Session Time: 12:30pm-2:00pm
Location: Research Hub - Kiosk 3
Disclosures: Kevin I. Huang, DO: Nothing to disclose
Case Description: Patient presented to clinic a week after tripping with severe left lateral buttock and hip pain. On exam left hip preferentially internally-rotated, gait antalgic, and tender at left buttock, ischial tuberosity, and greater trochanter. No pain with hip range of motion. Manual motor testing 5/5 bilateral lower extremities. In office left hip ultrasound demonstrated a large heterogeneous complex fluid collection overlying the greater trochanter extending 15cm concerning for pseudotumor.
Setting: Academic Outpatient Musculoskeletal Clinic
Patient: 85-year-old male with a history of bilateral total hip arthroplasties (right 2000, left 2005), left femur fracture status post ORIF (2012), and prior traumatic left gluteal muscle tears.
Assessment/Results: Left hip MRI confirmed hip synovitis and proximal femoral pseudotumor from a dehiscent posterior pseudocapsule extending into the greater trochanteric bursa, fascia lata, and lateral subcutaneous tissues. Left hip CT scan with small subacute non-displaced acetabular fracture. Chromium and cobalt serum levels were elevated. Patient’s presentation was consistent with pseudotumor in the setting of trunniosis/metallosis. These findings are supported by synovitis, small particle disease, osteolysis, and by elevated serum levels of chromium and cobalt. On 8-week follow-up patient reported feeling 80% improved, surgical revision was not pursued and patient cleared to pursue physical therapy.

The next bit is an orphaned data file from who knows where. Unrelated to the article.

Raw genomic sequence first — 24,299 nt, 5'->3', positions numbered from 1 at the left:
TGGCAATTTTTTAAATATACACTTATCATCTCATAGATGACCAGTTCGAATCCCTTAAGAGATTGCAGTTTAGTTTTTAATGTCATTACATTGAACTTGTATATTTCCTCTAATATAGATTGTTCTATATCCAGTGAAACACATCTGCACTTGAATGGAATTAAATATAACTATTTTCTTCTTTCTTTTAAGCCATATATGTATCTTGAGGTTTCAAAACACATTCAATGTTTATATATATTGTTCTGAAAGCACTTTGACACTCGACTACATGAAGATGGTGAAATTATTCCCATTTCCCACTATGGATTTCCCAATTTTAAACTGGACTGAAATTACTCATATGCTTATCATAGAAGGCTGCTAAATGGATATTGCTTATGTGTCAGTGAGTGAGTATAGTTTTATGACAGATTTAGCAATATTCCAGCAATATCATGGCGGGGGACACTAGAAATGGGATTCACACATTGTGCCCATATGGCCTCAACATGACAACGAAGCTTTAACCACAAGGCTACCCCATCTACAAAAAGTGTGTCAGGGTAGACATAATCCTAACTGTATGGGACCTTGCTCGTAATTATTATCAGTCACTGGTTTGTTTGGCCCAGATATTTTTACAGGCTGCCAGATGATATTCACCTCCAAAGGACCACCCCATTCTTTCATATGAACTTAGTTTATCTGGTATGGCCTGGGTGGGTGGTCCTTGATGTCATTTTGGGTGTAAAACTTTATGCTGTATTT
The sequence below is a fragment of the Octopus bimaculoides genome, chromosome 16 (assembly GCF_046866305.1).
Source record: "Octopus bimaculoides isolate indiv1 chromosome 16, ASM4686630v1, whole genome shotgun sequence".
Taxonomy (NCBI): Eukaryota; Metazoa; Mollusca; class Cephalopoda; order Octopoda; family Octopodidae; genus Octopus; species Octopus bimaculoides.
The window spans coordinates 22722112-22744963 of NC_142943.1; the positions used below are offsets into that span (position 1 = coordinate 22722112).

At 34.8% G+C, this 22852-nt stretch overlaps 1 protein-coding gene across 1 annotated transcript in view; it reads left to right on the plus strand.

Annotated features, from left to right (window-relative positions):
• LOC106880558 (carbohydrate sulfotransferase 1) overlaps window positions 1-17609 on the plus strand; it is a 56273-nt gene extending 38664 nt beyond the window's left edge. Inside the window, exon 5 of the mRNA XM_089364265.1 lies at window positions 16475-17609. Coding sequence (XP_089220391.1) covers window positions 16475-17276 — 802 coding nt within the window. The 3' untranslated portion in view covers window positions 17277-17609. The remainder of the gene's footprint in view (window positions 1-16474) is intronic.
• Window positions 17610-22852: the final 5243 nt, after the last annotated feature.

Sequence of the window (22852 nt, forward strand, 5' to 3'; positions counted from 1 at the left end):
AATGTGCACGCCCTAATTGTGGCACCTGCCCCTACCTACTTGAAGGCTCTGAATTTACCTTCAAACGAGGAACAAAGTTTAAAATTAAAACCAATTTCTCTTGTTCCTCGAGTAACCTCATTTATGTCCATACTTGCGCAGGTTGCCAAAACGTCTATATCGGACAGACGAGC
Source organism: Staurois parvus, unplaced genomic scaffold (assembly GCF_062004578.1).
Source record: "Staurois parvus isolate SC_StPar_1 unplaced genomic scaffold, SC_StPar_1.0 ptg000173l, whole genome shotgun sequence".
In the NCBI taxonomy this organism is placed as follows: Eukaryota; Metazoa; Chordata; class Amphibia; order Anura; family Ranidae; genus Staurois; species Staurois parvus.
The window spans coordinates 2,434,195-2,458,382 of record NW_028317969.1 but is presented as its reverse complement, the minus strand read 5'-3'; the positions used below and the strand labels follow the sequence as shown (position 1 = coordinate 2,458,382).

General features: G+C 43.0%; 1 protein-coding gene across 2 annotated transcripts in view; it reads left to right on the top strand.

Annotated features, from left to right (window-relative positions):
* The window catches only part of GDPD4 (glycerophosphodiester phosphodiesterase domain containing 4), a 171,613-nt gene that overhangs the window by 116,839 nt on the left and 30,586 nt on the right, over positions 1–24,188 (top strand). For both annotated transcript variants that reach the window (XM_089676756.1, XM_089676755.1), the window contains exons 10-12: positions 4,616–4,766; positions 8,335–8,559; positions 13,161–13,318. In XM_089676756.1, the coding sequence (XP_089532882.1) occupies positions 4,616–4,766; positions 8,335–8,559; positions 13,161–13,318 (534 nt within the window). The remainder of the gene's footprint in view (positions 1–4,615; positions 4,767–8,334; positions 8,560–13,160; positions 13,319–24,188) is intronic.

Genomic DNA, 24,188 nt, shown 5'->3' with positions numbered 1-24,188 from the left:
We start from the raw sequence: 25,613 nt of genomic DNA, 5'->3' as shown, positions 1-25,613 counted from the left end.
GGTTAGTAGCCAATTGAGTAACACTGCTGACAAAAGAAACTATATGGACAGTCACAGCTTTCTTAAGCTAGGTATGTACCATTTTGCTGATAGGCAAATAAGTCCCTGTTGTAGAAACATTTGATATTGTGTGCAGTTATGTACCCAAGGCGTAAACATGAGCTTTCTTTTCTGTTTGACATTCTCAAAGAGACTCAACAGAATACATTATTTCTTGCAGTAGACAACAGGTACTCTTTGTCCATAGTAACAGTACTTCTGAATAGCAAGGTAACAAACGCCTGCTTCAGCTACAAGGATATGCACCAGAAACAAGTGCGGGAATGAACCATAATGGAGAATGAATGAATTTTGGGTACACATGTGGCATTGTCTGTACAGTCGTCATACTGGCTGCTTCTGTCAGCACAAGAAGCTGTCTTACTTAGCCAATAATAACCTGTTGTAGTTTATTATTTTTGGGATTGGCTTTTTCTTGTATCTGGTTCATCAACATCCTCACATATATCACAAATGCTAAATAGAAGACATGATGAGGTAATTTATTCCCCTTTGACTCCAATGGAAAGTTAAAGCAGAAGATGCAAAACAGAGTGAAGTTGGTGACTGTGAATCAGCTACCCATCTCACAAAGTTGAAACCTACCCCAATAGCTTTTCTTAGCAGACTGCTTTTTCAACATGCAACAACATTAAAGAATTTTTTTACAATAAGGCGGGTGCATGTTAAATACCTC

Discussion: Lateral hip pain with extensive greater trochanteric bursa effusion after a hip arthroplasty should prompt one to consider alternative diagnoses to greater trochanteric pain syndrome. Trauma history should make one consider hematoma or Morel-Lavallee lesion. Prosthetic joint history should make one consider pseudotumor due to trunniosis/metallosis or a metallic hypersensitivity.
Conclusion: Pseudotumors form due to an inflammatory response to metallic ion shedding in the setting of metallic hypersensitivity or high wear debris. Pseudotumors are often asymptomatic but can present with groin pain, hip discomfort, antalgic gait, paresthesias, and/or palpable mass. Disruption of the pseudocapsule is common with decompression of fluid and debris into the adjacent tissue.
Level of Evidence: Level V
To cite this abstract in AMA style:Huang KI, Rho M. Pseudotumor of the Lateral Hip After Hip Arthroplasty: A Case Report [abstract]. PM R. 2019; 11(S2)(suppl 2). https://pmrjabstracts.org/abstract/pseudotumor-of-the-lateral-hip-after-hip-arthroplasty-a-case-report/. Accessed December 3, 2023.
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PM&R Meeting Abstracts - https://pmrjabstracts.org/abstract/pseudotumor-of-the-lateral-hip-after-hip-arthroplasty-a-case-report/